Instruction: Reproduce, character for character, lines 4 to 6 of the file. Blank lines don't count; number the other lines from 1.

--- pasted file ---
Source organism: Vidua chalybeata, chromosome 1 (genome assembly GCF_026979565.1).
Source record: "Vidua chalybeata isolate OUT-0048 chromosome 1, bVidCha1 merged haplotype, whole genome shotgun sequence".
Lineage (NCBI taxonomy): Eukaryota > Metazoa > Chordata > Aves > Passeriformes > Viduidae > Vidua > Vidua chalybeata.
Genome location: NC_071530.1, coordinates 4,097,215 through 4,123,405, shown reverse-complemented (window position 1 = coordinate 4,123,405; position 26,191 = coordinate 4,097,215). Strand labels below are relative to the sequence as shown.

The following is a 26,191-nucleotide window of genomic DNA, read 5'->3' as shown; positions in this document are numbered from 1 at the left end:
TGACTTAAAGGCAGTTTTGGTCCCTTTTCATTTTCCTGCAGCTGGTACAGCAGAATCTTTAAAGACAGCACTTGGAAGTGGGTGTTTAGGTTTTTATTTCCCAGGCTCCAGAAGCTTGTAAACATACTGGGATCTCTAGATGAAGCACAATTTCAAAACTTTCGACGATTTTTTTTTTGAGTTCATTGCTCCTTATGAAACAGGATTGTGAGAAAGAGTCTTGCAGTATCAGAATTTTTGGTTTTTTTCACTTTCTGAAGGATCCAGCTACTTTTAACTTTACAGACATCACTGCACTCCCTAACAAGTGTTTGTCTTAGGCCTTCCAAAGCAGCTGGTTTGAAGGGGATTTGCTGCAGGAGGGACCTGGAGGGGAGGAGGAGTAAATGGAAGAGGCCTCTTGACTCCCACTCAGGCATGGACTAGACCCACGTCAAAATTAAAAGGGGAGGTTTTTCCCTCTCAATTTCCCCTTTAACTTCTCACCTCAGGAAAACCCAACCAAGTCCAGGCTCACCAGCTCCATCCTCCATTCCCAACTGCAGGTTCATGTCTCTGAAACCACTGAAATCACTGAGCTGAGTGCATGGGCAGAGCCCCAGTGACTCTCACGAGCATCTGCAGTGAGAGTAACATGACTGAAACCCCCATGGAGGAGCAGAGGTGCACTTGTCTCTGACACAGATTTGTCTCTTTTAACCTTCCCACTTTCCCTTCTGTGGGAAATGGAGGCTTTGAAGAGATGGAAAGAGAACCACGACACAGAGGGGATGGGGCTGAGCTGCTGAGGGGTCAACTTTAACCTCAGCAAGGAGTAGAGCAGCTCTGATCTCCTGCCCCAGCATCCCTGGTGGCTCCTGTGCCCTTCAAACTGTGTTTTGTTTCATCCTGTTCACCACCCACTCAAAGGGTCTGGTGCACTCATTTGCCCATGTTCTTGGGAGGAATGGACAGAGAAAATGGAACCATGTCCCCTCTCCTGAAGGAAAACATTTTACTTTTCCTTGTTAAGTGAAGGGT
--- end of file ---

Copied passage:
Genome location: NC_071530.1, coordinates 4,097,215 through 4,123,405, shown reverse-complemented (window position 1 = coordinate 4,123,405; position 26,191 = coordinate 4,097,215). Strand labels below are relative to the sequence as shown.

The following is a 26,191-nucleotide window of genomic DNA, read 5'->3' as shown; positions in this document are numbered from 1 at the left end:
TGACTTAAAGGCAGTTTTGGTCCCTTTTCATTTTCCTGCAGCTGGTACAGCAGAATCTTTAAAGACAGCACTTGGAAGTGGGTGTTTAGGTTTTTATTTCCCAGGCTCCAGAAGCTTGTAAACATACTGGGATCTCTAGATGAAGCACAATTTCAAAACTTTCGACGATTTTTTTTTTGAGTTCATTGCTCCTTATGAAACAGGATTGTGAGAAAGAGTCTTGCAGTATCAGAATTTTTGGTTTTTTTCACTTTCTGAAGGATCCAGCTACTTTTAACTTTACAGACATCACTGCACTCCCTAACAAGTGTTTGTCTTAGGCCTTCCAAAGCAGCTGGTTTGAAGGGGATTTGCTGCAGGAGGGACCTGGAGGGGAGGAGGAGTAAATGGAAGAGGCCTCTTGACTCCCACTCAGGCATGGACTAGACCCACGTCAAAATTAAAAGGGGAGGTTTTTCCCTCTCAATTTCCCCTTTAACTTCTCACCTCAGGAAAACCCAACCAAGTCCAGGCTCACCAGCTCCATCCTCCATTCCCAACTGCAGGTTCATGTCTCTGAAACCACTGAAATCACTGAGCTGAGTGCATGGGCAGAGCCCCAGTGACTCTCACGAGCATCTGCAGTGAGAGTAACATGACTGAAACCCCCATGGAGGAGCAGAGGTGCACTTGTCTCTGACACAGATTTGTCTCTTTTAACCTTCCCACTTTCCCTTCTGTGGGAAATGGAGGCTTTGAAGAGATGGAAAGAGAACCACGACACAGAGGGGATGGGGCTGAGCTGCTGAGGGGTCAACTTTAACCTCAGCAAGGAGTAGAGCAGCTCTGATCTCCTGCCCCAGCATCCCTGGTGGCTCCTGTGCCCTTCAAACTGTGTTTTGTTTCATCCTGTTCACCACCCACTCAAAGGGTCTGGTGCACTCATTTGCCCATGTTCTTGGGAGGAATGGACAGAGAAAATGGAACCATGTCCCCTCTCCTGAAGGAAAACATTTTACTTTTCCTTGTTAAGTGAAGGGT